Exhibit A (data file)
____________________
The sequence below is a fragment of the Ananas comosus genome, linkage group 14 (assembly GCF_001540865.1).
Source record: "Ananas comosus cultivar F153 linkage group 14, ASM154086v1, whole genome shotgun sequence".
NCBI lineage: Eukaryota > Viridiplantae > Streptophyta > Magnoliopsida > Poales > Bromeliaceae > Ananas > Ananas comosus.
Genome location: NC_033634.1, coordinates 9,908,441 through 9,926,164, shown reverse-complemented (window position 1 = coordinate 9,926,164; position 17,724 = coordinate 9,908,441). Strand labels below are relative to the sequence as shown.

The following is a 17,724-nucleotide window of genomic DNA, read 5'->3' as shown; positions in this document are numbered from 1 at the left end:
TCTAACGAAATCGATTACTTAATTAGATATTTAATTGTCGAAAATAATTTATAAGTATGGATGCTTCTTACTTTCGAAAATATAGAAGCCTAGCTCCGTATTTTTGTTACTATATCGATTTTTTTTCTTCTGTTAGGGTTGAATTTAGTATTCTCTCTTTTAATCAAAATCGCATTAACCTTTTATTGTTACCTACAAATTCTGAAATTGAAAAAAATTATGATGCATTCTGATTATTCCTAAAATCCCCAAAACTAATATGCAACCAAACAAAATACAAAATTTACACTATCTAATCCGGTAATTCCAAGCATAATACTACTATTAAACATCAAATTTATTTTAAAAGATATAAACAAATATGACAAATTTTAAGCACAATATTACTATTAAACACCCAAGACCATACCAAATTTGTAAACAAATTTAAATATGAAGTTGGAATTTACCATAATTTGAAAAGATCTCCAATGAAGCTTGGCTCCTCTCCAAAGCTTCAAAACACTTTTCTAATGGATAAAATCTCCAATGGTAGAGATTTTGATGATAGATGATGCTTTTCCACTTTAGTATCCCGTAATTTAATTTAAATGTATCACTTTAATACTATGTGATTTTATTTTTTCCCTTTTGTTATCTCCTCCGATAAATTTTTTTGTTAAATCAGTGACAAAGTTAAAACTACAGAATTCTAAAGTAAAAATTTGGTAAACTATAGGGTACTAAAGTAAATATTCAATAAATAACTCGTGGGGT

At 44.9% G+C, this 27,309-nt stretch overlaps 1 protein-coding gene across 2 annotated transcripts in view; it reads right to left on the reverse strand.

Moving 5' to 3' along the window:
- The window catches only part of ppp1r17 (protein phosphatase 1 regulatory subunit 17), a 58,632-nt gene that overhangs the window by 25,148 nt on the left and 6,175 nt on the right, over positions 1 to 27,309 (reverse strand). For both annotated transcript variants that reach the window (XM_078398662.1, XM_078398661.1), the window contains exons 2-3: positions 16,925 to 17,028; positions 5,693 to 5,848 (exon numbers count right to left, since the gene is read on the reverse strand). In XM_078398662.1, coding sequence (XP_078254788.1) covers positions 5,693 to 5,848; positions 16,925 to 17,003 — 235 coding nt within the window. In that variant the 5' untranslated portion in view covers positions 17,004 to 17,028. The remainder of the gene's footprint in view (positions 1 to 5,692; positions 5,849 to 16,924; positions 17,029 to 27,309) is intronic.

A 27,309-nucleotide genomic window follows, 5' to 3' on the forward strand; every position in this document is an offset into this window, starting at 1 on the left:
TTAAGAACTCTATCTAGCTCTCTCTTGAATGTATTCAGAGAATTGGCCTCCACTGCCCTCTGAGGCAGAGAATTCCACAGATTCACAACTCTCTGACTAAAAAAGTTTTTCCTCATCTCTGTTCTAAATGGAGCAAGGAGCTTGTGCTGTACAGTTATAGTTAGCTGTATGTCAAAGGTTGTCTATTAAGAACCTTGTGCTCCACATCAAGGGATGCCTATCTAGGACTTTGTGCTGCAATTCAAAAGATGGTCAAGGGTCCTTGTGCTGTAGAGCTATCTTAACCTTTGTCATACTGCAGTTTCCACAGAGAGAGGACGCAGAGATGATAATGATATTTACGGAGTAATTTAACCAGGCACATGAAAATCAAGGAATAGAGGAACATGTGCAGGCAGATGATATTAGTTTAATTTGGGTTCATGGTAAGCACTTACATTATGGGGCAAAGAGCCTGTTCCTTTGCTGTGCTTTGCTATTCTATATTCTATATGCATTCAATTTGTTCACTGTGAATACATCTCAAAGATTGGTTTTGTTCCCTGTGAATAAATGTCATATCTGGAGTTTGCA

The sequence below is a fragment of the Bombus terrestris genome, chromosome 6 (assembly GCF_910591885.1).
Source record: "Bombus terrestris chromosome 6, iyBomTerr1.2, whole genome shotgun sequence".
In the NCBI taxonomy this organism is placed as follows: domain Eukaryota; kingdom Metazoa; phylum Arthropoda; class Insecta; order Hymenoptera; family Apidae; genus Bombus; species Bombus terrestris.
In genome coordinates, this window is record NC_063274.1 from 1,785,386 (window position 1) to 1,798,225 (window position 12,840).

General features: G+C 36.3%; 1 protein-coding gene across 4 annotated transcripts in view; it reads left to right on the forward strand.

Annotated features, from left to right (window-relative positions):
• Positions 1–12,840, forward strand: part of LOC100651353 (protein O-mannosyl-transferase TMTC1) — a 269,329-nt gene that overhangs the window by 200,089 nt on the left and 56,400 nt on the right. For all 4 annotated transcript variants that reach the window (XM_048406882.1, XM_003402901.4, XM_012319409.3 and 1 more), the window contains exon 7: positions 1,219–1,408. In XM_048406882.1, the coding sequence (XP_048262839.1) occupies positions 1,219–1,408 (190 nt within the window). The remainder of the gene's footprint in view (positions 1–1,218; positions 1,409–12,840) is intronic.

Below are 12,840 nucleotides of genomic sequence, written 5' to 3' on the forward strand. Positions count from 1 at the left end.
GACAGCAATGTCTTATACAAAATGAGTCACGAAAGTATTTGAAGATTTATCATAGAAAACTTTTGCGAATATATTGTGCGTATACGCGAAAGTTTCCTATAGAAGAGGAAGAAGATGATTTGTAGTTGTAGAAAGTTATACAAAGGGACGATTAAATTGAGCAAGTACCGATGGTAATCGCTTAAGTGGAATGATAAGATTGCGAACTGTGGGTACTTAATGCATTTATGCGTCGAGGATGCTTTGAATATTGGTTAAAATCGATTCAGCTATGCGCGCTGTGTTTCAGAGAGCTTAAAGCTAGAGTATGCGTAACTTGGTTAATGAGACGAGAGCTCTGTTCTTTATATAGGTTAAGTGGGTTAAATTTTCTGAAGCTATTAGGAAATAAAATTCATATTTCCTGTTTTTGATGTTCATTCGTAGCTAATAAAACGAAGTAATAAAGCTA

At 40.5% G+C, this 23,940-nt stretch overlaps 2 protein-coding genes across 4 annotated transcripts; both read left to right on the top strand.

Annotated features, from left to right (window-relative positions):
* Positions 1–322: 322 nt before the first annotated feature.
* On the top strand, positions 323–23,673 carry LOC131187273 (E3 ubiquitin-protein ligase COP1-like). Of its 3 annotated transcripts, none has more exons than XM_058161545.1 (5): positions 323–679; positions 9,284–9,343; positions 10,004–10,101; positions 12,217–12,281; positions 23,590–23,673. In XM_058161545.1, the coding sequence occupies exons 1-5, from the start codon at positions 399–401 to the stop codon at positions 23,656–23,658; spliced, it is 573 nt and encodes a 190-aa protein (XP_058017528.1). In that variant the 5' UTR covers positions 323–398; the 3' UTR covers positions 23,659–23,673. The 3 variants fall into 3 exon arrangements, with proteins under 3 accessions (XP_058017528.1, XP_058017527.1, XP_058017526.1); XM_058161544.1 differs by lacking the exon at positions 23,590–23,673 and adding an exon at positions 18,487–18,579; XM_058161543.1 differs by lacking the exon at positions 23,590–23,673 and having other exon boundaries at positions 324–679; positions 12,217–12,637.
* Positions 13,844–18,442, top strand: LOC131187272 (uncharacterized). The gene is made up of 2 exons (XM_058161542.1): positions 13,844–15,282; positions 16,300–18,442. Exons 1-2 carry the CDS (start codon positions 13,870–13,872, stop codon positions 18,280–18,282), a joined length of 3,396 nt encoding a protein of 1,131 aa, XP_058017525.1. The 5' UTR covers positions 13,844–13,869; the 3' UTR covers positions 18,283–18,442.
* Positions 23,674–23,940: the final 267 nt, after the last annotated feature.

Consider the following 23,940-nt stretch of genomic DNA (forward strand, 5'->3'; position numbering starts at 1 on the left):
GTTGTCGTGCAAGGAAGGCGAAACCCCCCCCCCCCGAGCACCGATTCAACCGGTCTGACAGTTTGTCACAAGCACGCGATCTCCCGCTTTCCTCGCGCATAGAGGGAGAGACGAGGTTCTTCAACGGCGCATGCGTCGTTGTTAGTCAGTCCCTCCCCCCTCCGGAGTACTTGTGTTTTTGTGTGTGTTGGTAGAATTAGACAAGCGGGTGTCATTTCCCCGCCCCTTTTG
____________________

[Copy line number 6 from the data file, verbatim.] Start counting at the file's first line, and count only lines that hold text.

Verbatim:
TCTAACGAAATCGATTACTTAATTAGATATTTAATTGTCGAAAATAATTTATAAGTATGGATGCTTCTTACTTTCGAAAATATAGAAGCCTAGCTCCGTATTTTTGTTACTATATCGATTTTTTTTCTTCTGTTAGGGTTGAATTTAGTATTCTCTCTTTTAATCAAAATCGCATTAACCTTTTATTGTTACCTACAAATTCTGAAATTGAAAAAAATTATGATGCATTCTGATTATTCCTAAAATCCCCAAAACTAATATGCAACCAAACAAAATACAAAATTTACACTATCTAATCCGGTAATTCCAAGCATAATACTACTATTAAACATCAAATTTATTTTAAAAGATATAAACAAATATGACAAATTTTAAGCACAATATTACTATTAAACACCCAAGACCATACCAAATTTGTAAACAAATTTAAATATGAAGTTGGAATTTACCATAATTTGAAAAGATCTCCAATGAAGCTTGGCTCCTCTCCAAAGCTTCAAAACACTTTTCTAATGGATAAAATCTCCAATGGTAGAGATTTTGATGATAGATGATGCTTTTCCACTTTAGTATCCCGTAATTTAATTTAAATGTATCACTTTAATACTATGTGATTTTATTTTTTCCCTTTTGTTATCTCCTCCGATAAATTTTTTTGTTAAATCAGTGACAAAGTTAAAACTACAGAATTCTAAAGTAAAAATTTGGTAAACTATAGGGTACTAAAGTAAATATTCAATAAATAACTCGTGGGGT